Mathematics plays an important role in many aspects of modern life. Every time you listen to a CD, you are benefiting from the way that the mathematics of error-correcting codes enables sound to be recorded reliably in digital form. When you watch a TV weather forecast, you are looking at the result of sophisticated mathematical modelling of the Earth’s atmosphere. Even artists have found inspiration in the beautiful and intricate fractal patterns, such as the Mandelbrot set, that emerge from surprisingly simple mathematical equations.

Mathematics provides the techniques and language to handle problems from a wide variety of disciplines. It has always been essential for engineering and the physical sciences and is becoming increasingly important in the life sciences and social sciences. Yet mathematics is not only studied because of its applications; it has a fascination and beauty of its own, characterised by precision and logical rigour.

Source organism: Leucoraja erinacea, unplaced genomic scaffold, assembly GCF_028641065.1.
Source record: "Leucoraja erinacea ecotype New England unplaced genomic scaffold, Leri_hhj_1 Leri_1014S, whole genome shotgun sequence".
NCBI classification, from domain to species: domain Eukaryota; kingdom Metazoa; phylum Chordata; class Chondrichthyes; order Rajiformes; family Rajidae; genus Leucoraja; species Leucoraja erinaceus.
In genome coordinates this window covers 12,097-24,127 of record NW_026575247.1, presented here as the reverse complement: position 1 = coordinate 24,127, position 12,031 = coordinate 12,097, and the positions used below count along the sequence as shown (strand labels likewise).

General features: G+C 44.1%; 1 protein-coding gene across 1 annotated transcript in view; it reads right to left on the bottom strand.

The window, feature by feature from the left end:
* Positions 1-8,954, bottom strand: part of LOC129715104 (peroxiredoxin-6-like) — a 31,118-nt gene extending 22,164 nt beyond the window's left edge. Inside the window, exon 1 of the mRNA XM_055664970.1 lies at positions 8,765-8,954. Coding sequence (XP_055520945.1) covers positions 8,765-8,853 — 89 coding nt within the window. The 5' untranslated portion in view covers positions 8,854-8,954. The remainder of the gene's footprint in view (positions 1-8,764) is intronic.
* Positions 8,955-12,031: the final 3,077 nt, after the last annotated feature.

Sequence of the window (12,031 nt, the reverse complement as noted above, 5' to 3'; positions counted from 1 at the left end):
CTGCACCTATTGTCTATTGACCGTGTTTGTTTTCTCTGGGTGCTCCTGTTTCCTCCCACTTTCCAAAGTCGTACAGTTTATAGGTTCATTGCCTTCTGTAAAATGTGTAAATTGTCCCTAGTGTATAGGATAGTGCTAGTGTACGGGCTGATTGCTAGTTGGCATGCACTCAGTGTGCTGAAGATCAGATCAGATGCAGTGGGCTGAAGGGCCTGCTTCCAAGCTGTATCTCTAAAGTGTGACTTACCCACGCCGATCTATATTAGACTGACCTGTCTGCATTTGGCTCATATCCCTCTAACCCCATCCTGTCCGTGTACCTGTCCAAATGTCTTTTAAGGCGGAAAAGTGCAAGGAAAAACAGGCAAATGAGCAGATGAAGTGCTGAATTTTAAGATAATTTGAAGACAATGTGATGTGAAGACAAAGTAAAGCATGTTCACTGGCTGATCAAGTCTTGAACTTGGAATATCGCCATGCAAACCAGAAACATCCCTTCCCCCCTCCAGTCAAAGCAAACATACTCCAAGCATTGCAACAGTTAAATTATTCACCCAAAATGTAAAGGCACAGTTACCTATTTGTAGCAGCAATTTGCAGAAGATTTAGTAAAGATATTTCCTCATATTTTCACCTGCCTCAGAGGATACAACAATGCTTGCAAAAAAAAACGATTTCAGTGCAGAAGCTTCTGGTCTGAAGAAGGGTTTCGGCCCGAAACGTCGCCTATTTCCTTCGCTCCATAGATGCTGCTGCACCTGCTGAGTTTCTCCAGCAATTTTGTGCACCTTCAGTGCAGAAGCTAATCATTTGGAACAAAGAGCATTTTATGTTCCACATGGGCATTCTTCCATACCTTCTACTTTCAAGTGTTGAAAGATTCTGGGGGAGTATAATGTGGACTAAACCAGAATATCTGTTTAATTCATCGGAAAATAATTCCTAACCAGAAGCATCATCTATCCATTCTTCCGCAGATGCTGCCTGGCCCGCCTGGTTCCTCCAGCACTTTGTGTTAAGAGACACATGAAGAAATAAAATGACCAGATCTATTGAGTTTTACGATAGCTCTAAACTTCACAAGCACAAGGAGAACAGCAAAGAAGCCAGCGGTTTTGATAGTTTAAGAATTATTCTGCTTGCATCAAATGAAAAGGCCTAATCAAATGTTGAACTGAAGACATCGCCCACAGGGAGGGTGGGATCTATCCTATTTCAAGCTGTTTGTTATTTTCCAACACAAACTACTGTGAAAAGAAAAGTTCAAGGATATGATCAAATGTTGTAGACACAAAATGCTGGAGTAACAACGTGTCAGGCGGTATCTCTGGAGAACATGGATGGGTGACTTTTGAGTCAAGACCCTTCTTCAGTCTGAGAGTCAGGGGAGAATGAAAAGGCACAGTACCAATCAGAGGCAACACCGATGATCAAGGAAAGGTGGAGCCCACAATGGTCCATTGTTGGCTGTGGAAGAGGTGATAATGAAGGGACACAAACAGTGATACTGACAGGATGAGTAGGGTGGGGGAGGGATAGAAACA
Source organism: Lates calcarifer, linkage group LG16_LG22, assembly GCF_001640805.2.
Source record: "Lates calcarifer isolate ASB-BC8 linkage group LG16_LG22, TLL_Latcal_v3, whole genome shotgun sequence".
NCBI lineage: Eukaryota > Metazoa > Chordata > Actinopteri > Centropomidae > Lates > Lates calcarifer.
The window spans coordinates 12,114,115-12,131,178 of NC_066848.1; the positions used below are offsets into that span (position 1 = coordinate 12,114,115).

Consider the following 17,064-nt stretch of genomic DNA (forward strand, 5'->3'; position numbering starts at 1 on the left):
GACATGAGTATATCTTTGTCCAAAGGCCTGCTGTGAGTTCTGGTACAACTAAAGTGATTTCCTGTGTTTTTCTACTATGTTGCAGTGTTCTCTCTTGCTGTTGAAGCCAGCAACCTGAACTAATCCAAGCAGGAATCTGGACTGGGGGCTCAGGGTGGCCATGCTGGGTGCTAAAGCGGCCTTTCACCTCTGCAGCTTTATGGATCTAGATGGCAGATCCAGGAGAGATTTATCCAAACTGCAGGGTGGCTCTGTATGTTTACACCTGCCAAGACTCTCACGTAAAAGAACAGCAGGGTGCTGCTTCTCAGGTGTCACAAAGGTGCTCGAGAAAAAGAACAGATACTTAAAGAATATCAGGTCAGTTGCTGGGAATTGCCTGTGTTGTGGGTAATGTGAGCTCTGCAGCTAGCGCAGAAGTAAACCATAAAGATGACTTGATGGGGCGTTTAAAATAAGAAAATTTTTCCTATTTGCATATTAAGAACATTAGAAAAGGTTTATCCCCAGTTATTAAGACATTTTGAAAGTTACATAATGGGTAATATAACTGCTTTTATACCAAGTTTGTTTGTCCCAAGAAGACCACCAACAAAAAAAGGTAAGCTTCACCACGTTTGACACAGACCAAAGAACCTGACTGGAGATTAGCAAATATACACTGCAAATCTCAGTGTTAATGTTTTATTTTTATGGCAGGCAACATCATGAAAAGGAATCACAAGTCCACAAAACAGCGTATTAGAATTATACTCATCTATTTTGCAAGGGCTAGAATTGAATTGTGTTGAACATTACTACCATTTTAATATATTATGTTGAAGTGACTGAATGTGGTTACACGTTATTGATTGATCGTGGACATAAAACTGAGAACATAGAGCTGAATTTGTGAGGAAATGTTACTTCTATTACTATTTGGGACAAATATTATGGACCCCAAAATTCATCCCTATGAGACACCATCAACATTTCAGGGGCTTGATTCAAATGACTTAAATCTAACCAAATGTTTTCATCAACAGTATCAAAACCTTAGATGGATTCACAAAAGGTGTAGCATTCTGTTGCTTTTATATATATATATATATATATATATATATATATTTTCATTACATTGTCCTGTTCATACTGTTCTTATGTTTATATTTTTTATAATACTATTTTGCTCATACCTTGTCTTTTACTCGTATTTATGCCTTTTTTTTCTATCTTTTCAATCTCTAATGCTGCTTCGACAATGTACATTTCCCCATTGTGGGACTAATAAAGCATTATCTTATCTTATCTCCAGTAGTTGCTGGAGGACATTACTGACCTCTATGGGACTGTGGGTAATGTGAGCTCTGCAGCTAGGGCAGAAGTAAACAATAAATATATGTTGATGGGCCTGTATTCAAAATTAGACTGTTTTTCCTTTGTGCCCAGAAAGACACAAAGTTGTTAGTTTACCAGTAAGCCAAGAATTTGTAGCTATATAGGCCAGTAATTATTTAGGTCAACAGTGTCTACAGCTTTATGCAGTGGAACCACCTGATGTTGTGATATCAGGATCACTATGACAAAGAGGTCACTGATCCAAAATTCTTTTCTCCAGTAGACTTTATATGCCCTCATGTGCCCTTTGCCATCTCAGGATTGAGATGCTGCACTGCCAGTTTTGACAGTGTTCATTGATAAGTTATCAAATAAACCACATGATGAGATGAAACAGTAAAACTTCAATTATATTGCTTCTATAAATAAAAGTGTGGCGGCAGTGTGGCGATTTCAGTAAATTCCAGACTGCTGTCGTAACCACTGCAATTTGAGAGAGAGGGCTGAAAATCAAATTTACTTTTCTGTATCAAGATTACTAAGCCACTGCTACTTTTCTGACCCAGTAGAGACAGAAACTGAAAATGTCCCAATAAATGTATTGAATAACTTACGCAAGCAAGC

Mathematics forms a rewarding, challenging and varied subject of study at university. It encompasses:

  • Mathematical methods: the tools used throughout mathematics and in many other disciplines;
  • Pure mathematics: the study of mathematical objects such as numbers, sets and functions, leading to precise statements and rigorous proofs of their general properties;
  • Applied mathematics: modelling and analysing phenomena ranging from the generation of the Sun's magnetic field to the formation of the spots on a leopard. Optimisation methods can also be used to solve commercial business problems;
  • Probability and statistics: investigating randomness and change, including pattern recognition and data modelling, with applications to fields as diverse as climate change, insurance and risk assessment.